Genetic variations are associated with lymph node metastasis in colorectal cancer patients

Yuan Tzu Lan, Shung Haur Yang, Jen Kou Lin, Chun Chi Lin, Huann Sheng Wang, Wei Shone Chen, Tzu Chen Lin, Jeng Kai Jiang*, Shih Ching Chang

*Corresponding author for this work

Research output: Contribution to journalArticlepeer-review

6 Scopus citations


Background and Objectives: Regional lymph nodes (LNs) are believed to be a first-line barrier against tumor metastasis. However, it remains unclear whether underlying genetic factors exist and affect LN metastasis risk. We therefore evaluated inherited risk variants using single nucleotide polymorphisms (SNPs) in pathological T3 colorectal cancer patients in the absence or presence of LN metastasis. Methods: The study population comprised 629 retrospectively collected colorectal cancer samples between 2000 and 2009 in a single hospital, including 273 patients with LN metastasis and 355 control subjects without LN metastasis. We analyzed 87 SNPs in genes that are associated with susceptibility to carcinogenesis or metastasis in colorectal or other cancers. Results: Only 11 SNPs were found to have significant genotype distribution differences between the cases and controls. The average number of risk alleles carried by patients with LN metastasis was 7 (6.6 ± 1.4; range 2-10), which was significantly higher than the 6 risk alleles that were carried on average by patients without LN metastasis (6.0 ± 1.6; range 0-10; P < 0.001). Conclusions: Certain SNPs can increase genetic susceptibility to LN metastasis. As the number of risk alleles increases, the risk of LN metastasis also increases, although the difference is subtle.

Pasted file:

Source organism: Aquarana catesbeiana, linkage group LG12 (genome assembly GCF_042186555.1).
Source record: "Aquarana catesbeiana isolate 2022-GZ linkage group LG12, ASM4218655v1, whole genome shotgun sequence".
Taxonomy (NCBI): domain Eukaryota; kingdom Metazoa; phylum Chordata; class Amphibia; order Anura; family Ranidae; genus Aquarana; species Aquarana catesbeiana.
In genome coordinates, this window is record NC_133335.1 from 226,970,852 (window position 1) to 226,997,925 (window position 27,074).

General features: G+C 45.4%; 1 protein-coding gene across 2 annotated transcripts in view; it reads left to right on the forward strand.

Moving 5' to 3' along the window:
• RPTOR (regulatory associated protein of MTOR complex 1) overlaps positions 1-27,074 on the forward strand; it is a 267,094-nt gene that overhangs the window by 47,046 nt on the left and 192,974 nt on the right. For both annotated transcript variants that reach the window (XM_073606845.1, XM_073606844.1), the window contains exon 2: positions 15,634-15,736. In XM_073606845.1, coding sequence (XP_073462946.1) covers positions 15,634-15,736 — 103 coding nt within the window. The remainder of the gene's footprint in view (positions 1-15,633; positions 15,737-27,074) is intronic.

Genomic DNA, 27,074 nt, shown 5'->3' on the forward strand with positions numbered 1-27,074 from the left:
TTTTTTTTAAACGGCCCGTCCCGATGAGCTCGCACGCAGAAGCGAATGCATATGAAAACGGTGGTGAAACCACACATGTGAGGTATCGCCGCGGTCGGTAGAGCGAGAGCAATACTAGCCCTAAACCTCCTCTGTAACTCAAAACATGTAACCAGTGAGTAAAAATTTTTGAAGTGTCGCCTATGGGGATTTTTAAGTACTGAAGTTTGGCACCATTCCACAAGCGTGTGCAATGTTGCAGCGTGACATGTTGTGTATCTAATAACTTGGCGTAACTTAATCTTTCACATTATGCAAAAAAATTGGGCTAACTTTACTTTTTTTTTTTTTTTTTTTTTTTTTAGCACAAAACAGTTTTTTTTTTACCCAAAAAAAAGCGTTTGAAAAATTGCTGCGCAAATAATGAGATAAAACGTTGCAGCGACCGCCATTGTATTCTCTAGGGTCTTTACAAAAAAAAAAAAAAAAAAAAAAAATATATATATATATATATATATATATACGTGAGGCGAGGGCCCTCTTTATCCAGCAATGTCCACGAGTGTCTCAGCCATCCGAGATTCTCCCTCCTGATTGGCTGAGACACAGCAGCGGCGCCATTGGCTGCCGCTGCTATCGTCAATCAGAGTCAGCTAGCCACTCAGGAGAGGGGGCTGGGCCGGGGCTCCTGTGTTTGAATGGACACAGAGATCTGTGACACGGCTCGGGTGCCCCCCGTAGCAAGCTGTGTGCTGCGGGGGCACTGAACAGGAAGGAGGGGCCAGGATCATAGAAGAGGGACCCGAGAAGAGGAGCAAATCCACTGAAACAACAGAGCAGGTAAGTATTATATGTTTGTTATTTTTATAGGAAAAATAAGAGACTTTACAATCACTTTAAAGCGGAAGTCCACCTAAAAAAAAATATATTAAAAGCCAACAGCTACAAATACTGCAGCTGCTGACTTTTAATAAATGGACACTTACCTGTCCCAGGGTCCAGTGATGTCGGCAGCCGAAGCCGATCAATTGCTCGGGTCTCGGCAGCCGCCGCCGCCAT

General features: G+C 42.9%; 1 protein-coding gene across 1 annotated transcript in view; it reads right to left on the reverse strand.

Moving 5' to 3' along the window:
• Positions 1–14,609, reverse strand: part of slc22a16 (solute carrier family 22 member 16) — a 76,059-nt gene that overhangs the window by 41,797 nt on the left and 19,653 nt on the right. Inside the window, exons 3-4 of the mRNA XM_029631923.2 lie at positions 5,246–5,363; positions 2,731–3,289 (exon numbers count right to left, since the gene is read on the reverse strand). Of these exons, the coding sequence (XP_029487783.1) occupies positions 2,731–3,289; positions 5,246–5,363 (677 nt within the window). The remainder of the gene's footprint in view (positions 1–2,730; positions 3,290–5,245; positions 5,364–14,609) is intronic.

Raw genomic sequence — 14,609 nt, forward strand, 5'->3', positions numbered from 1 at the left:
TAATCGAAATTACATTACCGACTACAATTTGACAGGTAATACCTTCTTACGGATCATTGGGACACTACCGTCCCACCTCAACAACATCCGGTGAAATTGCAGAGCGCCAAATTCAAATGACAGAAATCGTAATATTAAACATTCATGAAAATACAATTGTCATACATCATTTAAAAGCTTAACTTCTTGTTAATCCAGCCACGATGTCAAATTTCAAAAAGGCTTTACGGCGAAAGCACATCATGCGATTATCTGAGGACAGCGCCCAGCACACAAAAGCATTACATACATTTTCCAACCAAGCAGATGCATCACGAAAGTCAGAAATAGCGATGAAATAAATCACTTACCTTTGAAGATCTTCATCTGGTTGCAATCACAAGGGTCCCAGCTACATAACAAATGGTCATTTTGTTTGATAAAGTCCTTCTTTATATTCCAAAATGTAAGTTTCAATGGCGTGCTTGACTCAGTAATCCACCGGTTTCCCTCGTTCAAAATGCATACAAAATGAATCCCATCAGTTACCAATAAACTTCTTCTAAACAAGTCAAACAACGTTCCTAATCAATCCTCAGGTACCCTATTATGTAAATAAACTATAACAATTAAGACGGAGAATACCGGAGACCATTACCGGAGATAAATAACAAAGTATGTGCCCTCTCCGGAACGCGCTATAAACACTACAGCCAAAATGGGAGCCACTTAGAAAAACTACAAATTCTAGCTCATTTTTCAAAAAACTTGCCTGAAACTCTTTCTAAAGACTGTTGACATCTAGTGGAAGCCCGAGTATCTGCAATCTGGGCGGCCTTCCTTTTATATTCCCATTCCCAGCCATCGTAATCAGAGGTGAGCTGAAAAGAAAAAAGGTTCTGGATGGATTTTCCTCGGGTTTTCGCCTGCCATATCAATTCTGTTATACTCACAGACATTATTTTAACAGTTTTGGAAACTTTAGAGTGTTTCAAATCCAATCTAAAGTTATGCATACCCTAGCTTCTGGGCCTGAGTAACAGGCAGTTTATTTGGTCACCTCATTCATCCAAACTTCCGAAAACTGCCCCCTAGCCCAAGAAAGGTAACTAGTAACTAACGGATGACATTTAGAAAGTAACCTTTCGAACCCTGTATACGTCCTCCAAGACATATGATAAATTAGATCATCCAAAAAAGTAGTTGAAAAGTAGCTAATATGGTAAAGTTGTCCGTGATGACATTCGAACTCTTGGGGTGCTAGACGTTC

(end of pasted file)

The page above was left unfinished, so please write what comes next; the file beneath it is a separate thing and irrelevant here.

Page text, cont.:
Original languageEnglish
Pages (from-to)307-312
Number of pages6
JournalJournal of Surgical Oncology
Issue number3
StatePublished - Sep 2014


  • colorectal cancer
  • genome-wide association study
  • single nucleotide polymorphism


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